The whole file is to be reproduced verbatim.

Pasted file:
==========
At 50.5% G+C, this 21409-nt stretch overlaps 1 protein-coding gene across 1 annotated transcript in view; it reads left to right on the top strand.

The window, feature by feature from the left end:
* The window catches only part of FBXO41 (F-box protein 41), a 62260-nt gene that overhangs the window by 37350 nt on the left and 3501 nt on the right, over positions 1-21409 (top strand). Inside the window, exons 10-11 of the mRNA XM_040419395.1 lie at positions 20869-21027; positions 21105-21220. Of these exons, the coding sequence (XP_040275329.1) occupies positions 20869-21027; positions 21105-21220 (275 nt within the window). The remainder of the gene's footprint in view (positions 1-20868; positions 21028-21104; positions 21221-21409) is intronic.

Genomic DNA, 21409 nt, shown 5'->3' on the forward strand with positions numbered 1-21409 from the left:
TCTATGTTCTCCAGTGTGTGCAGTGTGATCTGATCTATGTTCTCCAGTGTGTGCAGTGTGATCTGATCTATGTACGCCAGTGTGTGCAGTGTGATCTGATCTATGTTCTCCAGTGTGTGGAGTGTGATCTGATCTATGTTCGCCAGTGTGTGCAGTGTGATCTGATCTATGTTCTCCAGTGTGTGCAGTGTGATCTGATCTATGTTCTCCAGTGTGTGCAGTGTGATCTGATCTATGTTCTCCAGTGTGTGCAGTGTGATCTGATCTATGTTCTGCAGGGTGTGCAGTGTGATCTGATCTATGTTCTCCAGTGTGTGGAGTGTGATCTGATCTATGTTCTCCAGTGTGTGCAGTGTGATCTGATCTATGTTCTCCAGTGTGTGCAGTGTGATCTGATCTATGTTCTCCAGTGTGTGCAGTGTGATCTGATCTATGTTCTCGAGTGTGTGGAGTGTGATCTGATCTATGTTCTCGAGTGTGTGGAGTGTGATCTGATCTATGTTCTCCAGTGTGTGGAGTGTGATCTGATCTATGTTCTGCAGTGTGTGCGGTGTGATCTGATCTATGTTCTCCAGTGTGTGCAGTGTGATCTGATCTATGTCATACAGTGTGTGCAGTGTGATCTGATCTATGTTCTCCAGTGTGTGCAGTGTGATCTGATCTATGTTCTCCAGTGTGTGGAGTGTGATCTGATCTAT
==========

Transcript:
At 50.5% G+C, this 21409-nt stretch overlaps 1 protein-coding gene across 1 annotated transcript in view; it reads left to right on the top strand.

The window, feature by feature from the left end:
* The window catches only part of FBXO41 (F-box protein 41), a 62260-nt gene that overhangs the window by 37350 nt on the left and 3501 nt on the right, over positions 1-21409 (top strand). Inside the window, exons 10-11 of the mRNA XM_040419395.1 lie at positions 20869-21027; positions 21105-21220. Of these exons, the coding sequence (XP_040275329.1) occupies positions 20869-21027; positions 21105-21220 (275 nt within the window). The remainder of the gene's footprint in view (positions 1-20868; positions 21028-21104; positions 21221-21409) is intronic.

Genomic DNA, 21409 nt, shown 5'->3' on the forward strand with positions numbered 1-21409 from the left:
TCTATGTTCTCCAGTGTGTGCAGTGTGATCTGATCTATGTTCTCCAGTGTGTGCAGTGTGATCTGATCTATGTACGCCAGTGTGTGCAGTGTGATCTGATCTATGTTCTCCAGTGTGTGGAGTGTGATCTGATCTATGTTCGCCAGTGTGTGCAGTGTGATCTGATCTATGTTCTCCAGTGTGTGCAGTGTGATCTGATCTATGTTCTCCAGTGTGTGCAGTGTGATCTGATCTATGTTCTCCAGTGTGTGCAGTGTGATCTGATCTATGTTCTGCAGGGTGTGCAGTGTGATCTGATCTATGTTCTCCAGTGTGTGGAGTGTGATCTGATCTATGTTCTCCAGTGTGTGCAGTGTGATCTGATCTATGTTCTCCAGTGTGTGCAGTGTGATCTGATCTATGTTCTCCAGTGTGTGCAGTGTGATCTGATCTATGTTCTCGAGTGTGTGGAGTGTGATCTGATCTATGTTCTCGAGTGTGTGGAGTGTGATCTGATCTATGTTCTCCAGTGTGTGGAGTGTGATCTGATCTATGTTCTGCAGTGTGTGCGGTGTGATCTGATCTATGTTCTCCAGTGTGTGCAGTGTGATCTGATCTATGTCATACAGTGTGTGCAGTGTGATCTGATCTATGTTCTCCAGTGTGTGCAGTGTGATCTGATCTATGTTCTCCAGTGTGTGGAGTGTGATCTGATCTAT